This is the first sociological book (and perhaps the first research paper) published about kibbutz. It describes and analyzes the classical kibbutz of the 1940s. Originally written in German, it was published only in Hebrew translation. The book was out of print for many years and was reprinted in 2000. Originally published in 1944.

  • Palgi, Michal, and Shulamit Reinharz, eds. One Hundred Years of Kibbutz Life: A Century of Crises and Reinvention. New Brunswick, NJ: Transaction, 2011.

    This is a collection of twenty original articles, organized into sections that outline the unfolding history of the contemporary kibbutz, presenting changes to the kibbutz that have led to its reinvention. The focus is on the different ways that change has occurred.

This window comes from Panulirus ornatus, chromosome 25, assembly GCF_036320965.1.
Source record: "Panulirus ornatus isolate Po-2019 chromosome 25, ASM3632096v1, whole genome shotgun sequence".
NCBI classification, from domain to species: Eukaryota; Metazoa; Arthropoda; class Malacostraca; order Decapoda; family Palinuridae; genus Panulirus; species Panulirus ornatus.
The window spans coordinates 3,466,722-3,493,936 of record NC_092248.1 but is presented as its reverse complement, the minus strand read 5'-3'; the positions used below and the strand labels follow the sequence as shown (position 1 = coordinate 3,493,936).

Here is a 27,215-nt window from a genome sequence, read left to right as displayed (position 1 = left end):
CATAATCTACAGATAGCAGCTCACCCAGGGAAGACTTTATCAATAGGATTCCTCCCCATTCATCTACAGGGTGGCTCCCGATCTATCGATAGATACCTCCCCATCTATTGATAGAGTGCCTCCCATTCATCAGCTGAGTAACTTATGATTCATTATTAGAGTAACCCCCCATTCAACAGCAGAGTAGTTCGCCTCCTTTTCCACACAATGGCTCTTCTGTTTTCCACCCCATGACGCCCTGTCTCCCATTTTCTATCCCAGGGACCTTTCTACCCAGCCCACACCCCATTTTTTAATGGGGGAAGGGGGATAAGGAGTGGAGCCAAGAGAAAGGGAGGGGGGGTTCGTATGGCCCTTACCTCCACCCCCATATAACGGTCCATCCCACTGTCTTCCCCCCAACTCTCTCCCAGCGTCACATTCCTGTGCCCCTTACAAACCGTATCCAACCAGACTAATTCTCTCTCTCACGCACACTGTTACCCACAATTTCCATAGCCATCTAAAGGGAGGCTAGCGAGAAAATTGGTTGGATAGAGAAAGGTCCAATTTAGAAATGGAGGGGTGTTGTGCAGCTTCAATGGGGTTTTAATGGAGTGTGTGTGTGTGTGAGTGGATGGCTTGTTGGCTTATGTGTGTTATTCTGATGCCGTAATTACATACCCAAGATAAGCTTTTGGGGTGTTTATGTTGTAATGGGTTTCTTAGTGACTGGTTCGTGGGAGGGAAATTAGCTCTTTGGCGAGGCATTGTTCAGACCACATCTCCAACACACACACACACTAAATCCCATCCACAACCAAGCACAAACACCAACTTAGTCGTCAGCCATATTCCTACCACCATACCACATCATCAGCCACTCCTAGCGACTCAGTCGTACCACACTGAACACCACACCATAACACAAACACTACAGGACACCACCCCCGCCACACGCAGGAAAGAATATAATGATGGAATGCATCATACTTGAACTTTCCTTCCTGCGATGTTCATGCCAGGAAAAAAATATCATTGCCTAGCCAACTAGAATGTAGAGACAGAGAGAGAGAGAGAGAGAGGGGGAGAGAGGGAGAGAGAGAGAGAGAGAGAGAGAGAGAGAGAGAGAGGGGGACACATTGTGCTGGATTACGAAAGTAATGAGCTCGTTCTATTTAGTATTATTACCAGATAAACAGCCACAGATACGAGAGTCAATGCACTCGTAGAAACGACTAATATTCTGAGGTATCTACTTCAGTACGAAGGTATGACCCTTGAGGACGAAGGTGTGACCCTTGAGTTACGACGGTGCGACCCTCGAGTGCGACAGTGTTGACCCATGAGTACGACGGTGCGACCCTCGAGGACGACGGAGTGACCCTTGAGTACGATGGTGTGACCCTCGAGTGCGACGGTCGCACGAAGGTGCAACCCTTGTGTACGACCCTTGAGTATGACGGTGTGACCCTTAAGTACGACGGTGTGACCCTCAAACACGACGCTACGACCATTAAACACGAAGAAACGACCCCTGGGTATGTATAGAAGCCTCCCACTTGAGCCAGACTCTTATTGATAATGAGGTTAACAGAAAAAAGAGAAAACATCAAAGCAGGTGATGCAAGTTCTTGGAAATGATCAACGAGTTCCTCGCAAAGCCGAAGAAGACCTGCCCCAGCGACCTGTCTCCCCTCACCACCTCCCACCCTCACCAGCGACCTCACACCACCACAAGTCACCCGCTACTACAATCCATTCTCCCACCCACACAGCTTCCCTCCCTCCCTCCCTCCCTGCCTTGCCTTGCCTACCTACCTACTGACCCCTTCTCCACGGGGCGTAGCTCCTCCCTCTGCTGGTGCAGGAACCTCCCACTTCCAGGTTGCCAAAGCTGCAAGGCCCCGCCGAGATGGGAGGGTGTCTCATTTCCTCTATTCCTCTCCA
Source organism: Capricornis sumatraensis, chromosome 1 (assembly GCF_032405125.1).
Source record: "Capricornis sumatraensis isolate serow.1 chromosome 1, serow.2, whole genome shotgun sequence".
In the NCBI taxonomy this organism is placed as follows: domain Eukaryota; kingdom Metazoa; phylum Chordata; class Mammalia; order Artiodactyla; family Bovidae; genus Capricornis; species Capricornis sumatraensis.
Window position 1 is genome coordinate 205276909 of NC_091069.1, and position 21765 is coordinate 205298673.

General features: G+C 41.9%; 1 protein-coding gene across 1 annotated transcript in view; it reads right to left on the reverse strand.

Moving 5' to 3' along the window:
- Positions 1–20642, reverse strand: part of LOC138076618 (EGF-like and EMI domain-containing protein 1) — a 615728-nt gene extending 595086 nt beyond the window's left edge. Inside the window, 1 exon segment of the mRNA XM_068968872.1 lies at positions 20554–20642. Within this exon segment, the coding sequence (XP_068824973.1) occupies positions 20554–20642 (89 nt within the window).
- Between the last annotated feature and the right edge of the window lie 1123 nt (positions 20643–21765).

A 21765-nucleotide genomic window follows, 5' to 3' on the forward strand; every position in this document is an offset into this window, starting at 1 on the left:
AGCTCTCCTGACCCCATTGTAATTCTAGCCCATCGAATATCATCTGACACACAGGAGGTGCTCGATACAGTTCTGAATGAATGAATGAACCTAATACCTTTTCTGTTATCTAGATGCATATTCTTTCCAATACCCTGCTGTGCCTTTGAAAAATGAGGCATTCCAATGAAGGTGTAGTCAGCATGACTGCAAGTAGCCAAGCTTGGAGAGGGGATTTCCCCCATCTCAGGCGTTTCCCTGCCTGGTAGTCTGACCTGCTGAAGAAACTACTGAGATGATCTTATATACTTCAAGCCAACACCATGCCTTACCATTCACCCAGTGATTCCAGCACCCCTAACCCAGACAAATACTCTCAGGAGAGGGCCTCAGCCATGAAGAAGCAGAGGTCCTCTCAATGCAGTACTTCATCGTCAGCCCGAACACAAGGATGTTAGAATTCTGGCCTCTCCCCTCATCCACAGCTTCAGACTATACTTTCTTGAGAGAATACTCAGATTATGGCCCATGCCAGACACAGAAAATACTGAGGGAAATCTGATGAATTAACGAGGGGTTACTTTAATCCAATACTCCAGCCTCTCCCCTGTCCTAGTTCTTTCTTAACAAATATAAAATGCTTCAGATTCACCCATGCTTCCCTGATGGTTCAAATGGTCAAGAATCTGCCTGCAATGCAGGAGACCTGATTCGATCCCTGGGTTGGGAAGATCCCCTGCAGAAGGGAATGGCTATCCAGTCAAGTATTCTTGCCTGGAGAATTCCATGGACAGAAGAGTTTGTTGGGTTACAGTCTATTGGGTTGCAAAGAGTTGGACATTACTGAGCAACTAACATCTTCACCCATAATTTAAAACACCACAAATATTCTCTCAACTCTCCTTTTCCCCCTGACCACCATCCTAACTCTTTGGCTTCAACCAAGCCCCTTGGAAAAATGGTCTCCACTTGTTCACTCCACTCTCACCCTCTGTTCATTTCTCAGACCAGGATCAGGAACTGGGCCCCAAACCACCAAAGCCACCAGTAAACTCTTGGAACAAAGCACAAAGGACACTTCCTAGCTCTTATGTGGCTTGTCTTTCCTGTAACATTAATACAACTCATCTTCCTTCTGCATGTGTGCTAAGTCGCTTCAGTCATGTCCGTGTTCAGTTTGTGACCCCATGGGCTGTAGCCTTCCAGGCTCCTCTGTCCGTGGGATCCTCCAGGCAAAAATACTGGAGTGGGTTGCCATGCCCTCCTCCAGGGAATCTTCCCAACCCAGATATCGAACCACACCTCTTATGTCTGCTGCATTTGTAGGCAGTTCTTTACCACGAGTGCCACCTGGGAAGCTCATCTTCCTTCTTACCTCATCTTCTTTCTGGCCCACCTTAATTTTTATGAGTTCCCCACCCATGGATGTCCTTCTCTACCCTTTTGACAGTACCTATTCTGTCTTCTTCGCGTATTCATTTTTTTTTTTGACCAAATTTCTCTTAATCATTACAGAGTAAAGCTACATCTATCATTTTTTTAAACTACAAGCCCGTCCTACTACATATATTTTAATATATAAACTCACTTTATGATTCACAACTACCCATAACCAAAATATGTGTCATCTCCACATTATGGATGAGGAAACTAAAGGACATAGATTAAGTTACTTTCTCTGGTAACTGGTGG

• Paz-Yehoshua, Avigail, and Yossef Gorni, eds. Heiseg histori ve-tmurotav: Hahityshvut hakibbutzit vehamoshavit, 1991–1990. Beer-Sheva, Israel: Ben Gurion University Press, 2006.

    This is an anthology that includes articles on cooperative and settlement thought, historical perspectives, society, education and self-identity, economic activities, management, and organization. It includes a table of contents and a ten-page introduction, both in English. Translated as “Historical achievement and its evolution: The kibbutz and the moshav settlement movements, 1910–1990.”

  • Talmon, Yonina. Family and Community in the Kibbutz. Cambridge, MA: Harvard University Press, 1972.

    This book summarizes research conducted in twelve kibbutzim. While discussing a wide range of aspects of life in the kibbutz in the 1950s, it proposes a comprehensive theory of the development of the kibbutz from “bund” (a type of primary group) to community.